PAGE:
Huw Llywelyn Rees


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18th January

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By: Huw Llywelyn Rees
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Born on this day 1752  in Lambeth, London (to Welsh parents originating from Carmarthen)

John Nash - who is one of Britain's most famous architects.  Examples of his work include the state rooms and western front of Buckingham Palace, Regents Park, Marble Arch, Trafalgar Square, Brighton's Royal pavilion, the Gaol's of Carmarthen, Cardigan and Hereford, Old College (Aberystwyth University) and repairs to St Davids cathedral.

Nash established his own architectural practice in 1777 but was declared bankrupt in 1783.   Following this, he moved to Carmarthen and seems initially to have been a supplier of building materials before becoming a prolific architect, building contractor and landscape garden designer in the South Wales area.  In 1797, he returned to London and soon came to the attention of the Prince Regent (later King GeorgeIV), who became an admirer of his neo-classical style and appointed him Surveyor General of Woods, Forests, Parks and Chases in 1806.  His contributions to the face of London are considered immense and it was said of him that "every part of the city was touched by his hand"  


Dolwyddelan Castle (Castell Dolwyddelan) is located near the village of Dolwyddelan in Conwy, between Blaenau Ffestiniog and Betws y Coed. It was built by Llywelyn ap Iorwerth (Llywelyn the Great) in the 13th century as a Snowdonian stronghold guarding one the main routes through North Wales. 

On 18th January 1283, it was captured by the forces of Edward I of England during his conquest of Wales.  After which it was modified and strengthened and a second tower added.  It remained occupied by an English garrison until 1290, when because of their inaccessibility by sea, inland castles such as Dolwyddelan became obsolete.


On January 18th 1486, the Royal Houses of Lancaster and York were united by the marriage of Henry VII to Elizabeth of York, the eldest daughter of Edward IV, thus ending the divisive War of the Roses. The unification of the houses of York and Lancaster by this marriage was symbolized by the heraldic emblem of the Tudor Rose, which combined the white rose of York and the red rose of Lancaster.

Henry was born at Pembroke Castle in 1457 and had a tenuous claim to English throne, as his mother, Margaret Beaufort was a great, great-granddaughter of King Edward III. During Henry's early years, the War of the Roses was ongoing and when Edward IV, a Yorkist became King of England in 1461, Henry although only four years old was seen as a rival claimant from the House of Lancaster and therefore in danger of his life. He was taken to Brittany by his uncle Jasper Tudor to seek refuge and remained there until 1485 when he returned to claim the throne from the then king Richard III. He landed at Dale in Pembrokeshire and made capital out of his Welsh ancestry by marching under the Red Dragon banner of Cadwaladr, attracting military support as he marched through Wales on his way to the Battle of Bosworth, at which on August 22nd 1485, he defeated Richard and seized the crown.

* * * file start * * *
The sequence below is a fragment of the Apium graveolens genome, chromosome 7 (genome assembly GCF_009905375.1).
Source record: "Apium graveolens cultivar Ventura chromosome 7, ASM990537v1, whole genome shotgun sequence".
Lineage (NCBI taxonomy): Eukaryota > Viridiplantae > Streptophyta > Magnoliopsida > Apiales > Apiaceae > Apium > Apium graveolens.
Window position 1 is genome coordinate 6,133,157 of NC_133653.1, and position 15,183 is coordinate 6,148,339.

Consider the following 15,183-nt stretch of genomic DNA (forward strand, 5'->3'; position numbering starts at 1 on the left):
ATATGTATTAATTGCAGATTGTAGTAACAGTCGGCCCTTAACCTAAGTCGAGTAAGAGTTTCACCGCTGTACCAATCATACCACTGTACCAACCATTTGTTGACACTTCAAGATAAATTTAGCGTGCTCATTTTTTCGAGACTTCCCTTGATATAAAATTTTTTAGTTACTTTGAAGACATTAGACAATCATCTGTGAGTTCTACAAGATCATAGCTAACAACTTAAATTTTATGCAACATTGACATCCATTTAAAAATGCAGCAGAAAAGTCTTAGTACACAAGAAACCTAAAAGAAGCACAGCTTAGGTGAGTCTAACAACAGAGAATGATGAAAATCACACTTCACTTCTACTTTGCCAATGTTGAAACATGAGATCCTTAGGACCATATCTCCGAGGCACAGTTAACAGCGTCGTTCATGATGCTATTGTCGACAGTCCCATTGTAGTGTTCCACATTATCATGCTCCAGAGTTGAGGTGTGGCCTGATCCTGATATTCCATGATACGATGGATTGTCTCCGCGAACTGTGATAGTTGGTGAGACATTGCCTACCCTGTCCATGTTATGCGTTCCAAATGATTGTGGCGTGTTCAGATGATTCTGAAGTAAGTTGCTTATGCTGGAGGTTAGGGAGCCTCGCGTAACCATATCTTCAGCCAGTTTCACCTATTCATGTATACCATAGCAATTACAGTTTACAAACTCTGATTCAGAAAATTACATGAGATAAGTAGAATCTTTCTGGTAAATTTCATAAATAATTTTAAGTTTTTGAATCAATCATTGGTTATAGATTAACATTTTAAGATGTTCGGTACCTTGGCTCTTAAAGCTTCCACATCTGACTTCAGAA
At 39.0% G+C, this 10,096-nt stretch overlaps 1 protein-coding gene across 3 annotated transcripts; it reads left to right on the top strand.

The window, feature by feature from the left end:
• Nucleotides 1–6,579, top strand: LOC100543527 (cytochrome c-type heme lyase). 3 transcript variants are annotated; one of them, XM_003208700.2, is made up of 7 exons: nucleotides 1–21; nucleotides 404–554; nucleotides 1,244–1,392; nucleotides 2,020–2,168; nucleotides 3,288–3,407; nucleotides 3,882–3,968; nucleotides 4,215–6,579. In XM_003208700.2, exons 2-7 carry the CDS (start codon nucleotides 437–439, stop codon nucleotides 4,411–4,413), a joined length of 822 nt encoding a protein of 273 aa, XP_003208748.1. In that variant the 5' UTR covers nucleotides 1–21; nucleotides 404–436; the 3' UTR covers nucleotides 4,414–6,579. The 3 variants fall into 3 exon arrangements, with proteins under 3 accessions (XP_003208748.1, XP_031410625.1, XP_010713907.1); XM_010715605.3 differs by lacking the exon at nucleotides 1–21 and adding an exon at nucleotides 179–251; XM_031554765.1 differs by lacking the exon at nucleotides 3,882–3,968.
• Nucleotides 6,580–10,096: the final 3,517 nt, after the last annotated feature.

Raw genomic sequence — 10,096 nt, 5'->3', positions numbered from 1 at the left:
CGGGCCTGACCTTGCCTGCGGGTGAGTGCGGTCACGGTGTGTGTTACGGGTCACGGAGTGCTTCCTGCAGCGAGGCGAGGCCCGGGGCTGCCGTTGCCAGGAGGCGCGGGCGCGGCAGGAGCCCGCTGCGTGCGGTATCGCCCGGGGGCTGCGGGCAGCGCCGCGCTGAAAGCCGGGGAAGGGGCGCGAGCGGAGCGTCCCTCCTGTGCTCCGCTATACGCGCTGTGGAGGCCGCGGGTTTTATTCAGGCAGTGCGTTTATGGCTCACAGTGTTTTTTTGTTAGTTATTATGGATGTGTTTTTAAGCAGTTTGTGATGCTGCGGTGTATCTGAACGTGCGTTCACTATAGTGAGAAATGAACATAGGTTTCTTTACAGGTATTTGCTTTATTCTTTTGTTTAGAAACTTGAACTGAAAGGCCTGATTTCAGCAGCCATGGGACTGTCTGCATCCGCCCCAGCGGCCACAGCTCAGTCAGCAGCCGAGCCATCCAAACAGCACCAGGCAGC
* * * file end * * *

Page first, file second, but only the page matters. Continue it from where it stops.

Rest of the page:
After the political upheavals of the Wars of the Roses, Welsh people hoped that Henry's reign would put an end to the oppression that they had suffered for centuries, but historians are divided on the actual impact his reign had on Wales as he is not reported to have set foot in Wales after his coronation.

Born on this day 1752 in Hawarden, Flintshire.

Josiah Boydell - publisher and painter, who established the Boydell Shakespeare Gallery,  a project that illustrated Shakespeare's plays and showcased the talents of British painters and engravers.

Boydell moved to London at the age of 14, where he learned painting from Benjamin West and mezzotint engraving from Richard Earlom.  He exhibited at the Royal Academy between 1772 and 1779 and one of his major early tasks was to draw the picture collection of Sir Robert Walpole prior to the export of the pictures to Catherine the Great of Russia. 

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Born on this day 1809 in Swansea 

John Gwyn Jeffreys - conchologist (the study of mollusc shells) and malacologist (the study of molluscs).  He was the author of a number of books and articles on conchology and the mechanics of sea dredging. 

 Jeffreys was educated in Swansea at the Bishop Gore School (Swansea Grammar School), before going to London, where he qualified as a barrister but his greater passion was for conchology, becoming a Fellow of the Royal Society in 1840.  On his retirement in 1856, he began a series of dredging and deep sea expeditions to the seas around Britain, Ireland, Greenland, America and Norway, discovering ten new species of mollusc.  Later in life, he became  J.P. for Hertford and High Sheriff of Herefordshire for 1877.


On 18th January 1884, Dr William Price was arrested for attempting to cremate his dead baby son, Iesu Grist, at Llantrisant.  he was later tried at Cardiff Assizes but acquitted on the grounds that cremation was not contrary to law, he was, therefore, able to carry out the ceremony on 14th March.


Born on this day 1920 in Cardiff 

Paul Dickson - award winning   director in film, television and advertising.

Dickson is best remembered for two remarkable postwar documentaries, The Undefeated (1950) and David (1951, the Welsh contribution to the Festival of Britain).  The Avengers and Randall and Hopkirk (Deceased) were among his best-known television credits.

Ceri Shaw
01/18/13 07:02:24PM @ceri-shaw:

The garden front of the Royal Pavilion in Brighton - from John Nash's Views of the Royal Pavilion (1826).

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